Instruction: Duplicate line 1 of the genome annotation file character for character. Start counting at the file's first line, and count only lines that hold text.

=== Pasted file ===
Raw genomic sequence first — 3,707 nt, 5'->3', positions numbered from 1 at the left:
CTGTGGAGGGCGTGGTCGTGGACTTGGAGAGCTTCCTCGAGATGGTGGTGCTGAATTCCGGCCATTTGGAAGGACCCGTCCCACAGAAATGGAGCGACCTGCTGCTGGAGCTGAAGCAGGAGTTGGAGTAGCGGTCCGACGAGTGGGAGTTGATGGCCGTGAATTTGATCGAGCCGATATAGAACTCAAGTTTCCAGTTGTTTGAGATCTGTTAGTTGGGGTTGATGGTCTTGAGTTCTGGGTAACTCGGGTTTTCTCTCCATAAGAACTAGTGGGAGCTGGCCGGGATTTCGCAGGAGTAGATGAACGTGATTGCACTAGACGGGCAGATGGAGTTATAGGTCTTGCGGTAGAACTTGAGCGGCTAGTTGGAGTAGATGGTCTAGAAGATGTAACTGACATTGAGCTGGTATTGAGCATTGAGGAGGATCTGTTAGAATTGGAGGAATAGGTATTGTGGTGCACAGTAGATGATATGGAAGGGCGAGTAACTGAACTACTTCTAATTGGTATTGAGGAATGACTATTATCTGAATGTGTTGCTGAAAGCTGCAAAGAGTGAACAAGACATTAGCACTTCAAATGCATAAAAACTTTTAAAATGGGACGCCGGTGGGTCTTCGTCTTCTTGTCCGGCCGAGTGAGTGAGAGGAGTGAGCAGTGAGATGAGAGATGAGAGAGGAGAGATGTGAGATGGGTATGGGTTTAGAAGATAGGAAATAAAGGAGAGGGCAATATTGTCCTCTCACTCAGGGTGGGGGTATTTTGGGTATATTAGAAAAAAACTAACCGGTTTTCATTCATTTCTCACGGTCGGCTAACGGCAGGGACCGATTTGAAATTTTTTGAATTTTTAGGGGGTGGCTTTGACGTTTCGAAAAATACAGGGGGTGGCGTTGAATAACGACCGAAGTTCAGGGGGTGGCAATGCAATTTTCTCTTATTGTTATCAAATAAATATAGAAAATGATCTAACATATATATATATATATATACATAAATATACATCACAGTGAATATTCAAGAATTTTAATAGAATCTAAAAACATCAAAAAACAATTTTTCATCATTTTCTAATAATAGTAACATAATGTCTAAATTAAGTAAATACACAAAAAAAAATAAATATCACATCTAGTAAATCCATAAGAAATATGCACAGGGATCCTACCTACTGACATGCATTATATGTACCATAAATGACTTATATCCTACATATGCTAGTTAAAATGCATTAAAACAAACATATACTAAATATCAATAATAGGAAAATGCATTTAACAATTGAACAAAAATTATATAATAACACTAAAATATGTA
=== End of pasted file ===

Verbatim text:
Raw genomic sequence first — 3,707 nt, 5'->3', positions numbered from 1 at the left: